The Wright confession.

The trial court conducted a hearing separate from the trial on the admissibility of the confession of defendant Wright. At that hearing police officer Jackson testified that he interviewed both defendants and informed them *88 of their Miranda[13] rights. Both refused to discuss the crime. Before the lineup on the night of October 11th, defendant Wright stated that he wished to talk to Jackson. Jackson saw Wright and once again informed him of his Miranda rights. Wright then made a statement confessing his participation in the crime, but not implicating anyone else. Defendant Wright took the stand to deny making any statement to Jackson, to assert he was not given the Miranda warnings, to state that he had had several drinks on the plane flight from Ohio to Milwaukee. On cross-examination, Wright stated that he remembered the trip to Milwaukee, the arrival, the trip from the airport to the police station, the booking procedure, talking to an attorney and the lineup.

The trial court held Wright's confession to be admissible. He found that Wright was not intoxicated at the time he made the statement, that he was properly given the Miranda warnings; that the confession was voluntary, in fact, being a volunteered statement. These findings have ample support in the record. It was defendant Wright who asked to see Jackson in order to make the statement. The confession thus is not a product of police questioning but a completely volunteered statement.[14] An individual in custody who has claimed the right to remain silent under Miranda has the right to change his mind and to decide to volunteer a statement.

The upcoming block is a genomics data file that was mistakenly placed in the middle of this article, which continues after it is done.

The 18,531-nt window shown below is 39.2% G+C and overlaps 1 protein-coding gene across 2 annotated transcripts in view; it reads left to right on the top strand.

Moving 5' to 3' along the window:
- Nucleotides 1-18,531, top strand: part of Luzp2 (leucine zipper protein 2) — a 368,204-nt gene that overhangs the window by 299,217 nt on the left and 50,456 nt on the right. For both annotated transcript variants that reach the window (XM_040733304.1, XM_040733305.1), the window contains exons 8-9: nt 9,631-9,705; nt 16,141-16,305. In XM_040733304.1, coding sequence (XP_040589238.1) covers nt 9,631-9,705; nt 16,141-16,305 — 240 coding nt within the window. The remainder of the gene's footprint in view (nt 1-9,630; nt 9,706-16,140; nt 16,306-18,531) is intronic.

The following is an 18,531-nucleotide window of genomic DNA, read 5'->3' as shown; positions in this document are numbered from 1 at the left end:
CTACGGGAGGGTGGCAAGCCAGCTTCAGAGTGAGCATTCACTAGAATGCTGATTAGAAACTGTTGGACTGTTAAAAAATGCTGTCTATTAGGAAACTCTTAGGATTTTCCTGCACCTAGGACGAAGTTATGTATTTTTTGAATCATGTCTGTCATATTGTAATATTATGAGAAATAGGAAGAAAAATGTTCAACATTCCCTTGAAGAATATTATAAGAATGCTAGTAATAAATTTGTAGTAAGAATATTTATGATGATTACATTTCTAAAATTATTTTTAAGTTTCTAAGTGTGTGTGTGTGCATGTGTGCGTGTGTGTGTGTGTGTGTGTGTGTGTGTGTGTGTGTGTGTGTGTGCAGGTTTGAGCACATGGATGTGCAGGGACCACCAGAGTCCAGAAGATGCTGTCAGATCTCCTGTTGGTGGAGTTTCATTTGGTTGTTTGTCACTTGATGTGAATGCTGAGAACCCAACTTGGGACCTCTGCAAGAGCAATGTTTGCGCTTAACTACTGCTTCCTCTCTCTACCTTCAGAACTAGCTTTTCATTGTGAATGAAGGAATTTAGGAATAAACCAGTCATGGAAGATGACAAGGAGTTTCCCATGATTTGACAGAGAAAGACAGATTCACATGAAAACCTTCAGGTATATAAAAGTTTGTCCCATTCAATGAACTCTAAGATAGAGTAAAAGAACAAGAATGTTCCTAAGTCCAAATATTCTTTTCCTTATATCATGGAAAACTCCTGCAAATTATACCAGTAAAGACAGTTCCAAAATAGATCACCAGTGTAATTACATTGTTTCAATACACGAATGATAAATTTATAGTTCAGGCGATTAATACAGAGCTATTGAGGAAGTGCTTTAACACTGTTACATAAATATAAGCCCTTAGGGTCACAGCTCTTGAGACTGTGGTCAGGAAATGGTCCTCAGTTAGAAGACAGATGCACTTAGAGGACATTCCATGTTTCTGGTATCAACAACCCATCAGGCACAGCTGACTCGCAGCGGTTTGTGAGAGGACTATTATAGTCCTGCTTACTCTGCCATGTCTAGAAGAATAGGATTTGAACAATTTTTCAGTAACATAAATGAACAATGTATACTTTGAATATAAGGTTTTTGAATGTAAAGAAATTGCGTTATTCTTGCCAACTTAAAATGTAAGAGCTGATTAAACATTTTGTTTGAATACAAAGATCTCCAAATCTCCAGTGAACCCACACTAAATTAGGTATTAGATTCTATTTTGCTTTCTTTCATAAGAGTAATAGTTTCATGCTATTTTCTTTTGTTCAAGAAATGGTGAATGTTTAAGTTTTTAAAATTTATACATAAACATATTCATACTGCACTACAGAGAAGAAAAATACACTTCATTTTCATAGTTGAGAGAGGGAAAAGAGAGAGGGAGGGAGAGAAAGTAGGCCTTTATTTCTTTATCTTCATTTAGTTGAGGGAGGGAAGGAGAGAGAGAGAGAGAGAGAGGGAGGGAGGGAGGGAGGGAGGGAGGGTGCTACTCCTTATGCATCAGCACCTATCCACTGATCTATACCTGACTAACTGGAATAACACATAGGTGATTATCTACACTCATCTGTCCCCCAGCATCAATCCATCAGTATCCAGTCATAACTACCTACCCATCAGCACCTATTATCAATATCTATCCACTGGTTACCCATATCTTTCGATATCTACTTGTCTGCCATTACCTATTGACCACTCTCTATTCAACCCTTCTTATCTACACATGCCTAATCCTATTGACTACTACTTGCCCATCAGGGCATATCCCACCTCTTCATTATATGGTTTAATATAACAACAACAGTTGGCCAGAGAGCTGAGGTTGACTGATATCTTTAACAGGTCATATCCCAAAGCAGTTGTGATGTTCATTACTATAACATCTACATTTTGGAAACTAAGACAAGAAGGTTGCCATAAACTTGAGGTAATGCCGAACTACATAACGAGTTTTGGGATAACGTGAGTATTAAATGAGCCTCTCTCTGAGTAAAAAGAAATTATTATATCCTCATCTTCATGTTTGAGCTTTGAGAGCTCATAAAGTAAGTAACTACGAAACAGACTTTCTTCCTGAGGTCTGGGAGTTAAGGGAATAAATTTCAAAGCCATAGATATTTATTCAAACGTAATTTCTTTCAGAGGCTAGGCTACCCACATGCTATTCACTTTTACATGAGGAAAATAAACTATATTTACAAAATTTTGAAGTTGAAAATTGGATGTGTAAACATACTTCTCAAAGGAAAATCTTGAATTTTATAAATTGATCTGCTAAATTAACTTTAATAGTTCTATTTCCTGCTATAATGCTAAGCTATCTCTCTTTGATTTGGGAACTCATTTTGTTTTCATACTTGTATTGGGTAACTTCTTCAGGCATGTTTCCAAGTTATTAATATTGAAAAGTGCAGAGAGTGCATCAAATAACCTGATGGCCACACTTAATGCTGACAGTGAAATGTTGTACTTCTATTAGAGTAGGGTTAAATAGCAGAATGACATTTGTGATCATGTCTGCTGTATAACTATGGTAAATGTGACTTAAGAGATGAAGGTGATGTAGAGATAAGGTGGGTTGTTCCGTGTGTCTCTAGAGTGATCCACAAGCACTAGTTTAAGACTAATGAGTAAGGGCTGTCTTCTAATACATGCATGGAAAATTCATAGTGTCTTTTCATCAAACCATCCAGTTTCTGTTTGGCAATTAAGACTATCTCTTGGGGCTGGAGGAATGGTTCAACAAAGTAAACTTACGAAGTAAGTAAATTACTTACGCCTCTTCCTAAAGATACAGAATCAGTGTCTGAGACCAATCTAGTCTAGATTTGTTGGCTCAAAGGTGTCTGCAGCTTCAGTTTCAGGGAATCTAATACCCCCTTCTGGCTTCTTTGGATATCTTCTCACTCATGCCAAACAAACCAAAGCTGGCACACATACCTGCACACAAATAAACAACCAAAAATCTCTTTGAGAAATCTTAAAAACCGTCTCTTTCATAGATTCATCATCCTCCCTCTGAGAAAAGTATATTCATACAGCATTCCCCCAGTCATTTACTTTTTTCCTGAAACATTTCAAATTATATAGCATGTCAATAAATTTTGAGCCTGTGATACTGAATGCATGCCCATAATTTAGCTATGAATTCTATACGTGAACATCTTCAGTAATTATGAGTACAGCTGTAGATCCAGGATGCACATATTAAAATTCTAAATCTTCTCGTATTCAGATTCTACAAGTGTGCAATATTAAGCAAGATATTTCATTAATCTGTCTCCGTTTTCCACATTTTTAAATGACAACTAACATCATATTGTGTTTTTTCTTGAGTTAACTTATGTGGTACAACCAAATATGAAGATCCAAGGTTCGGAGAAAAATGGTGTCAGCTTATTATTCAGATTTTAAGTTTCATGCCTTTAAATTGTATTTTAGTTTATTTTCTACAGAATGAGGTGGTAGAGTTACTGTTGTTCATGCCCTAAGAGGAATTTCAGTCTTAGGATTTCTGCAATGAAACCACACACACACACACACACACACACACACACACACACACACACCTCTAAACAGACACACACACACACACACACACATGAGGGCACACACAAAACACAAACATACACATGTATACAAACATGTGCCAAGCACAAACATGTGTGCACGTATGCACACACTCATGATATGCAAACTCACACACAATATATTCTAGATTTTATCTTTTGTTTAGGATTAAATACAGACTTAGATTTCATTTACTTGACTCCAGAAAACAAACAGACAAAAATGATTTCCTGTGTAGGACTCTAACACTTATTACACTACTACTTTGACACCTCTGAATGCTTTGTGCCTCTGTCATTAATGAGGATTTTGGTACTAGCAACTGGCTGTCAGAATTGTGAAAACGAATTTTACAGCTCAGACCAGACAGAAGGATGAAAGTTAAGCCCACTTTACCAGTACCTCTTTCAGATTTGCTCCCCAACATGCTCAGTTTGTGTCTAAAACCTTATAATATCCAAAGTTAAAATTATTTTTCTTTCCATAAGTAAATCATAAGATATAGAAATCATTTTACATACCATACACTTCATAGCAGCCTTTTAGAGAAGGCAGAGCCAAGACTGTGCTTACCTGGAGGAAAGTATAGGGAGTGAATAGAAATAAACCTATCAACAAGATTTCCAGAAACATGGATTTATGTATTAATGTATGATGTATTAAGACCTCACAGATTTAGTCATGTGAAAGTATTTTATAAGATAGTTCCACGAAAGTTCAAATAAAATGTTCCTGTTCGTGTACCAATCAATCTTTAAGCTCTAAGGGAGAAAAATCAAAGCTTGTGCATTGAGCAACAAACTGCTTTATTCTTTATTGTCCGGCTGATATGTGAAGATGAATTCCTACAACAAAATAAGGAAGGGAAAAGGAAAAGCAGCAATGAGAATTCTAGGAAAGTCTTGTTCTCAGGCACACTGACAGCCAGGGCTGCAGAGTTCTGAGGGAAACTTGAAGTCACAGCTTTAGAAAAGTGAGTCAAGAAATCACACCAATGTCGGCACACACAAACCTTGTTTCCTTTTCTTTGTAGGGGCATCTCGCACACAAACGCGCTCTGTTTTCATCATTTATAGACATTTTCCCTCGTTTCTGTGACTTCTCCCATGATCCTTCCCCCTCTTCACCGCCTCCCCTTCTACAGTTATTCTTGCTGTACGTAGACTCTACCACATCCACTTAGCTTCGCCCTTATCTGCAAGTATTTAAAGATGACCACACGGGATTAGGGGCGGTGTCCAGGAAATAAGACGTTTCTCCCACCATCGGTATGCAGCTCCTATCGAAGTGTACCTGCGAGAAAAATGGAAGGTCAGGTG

On appeal Wright adds to his trial: court arguments the contention that there was here undue delay in taking him before a magistrate and having counsel appointed. While unreasonable delays in bringing an accused before a magistrate may affect the admissibility of an interim confession, there is here no more than *89 a delay to await the outcome of the lineup before bringing the defendant before the magistrate. In this connection it should be mentioned that a lineup is a double-edged blade. It may strengthen the case against a suspect: it may, and often does, result in a failure to identify that leads the state to drop its prosecution. We do not find here an unreasonable delay nor one that renders Wright's confession inadmissible.

Effect on Jones.

Defendant Jones argues that the admission of Wright's confession was, as to Jones, prejudicial error under the Bruton doctrine[15] summarized by this court in these words:

"... the confession of one defendant inculpating the other defendant was inadmissible in a joint trial and that the hearsay error committed by the admission of such a statement could not be corrected by instructions. ..."[16]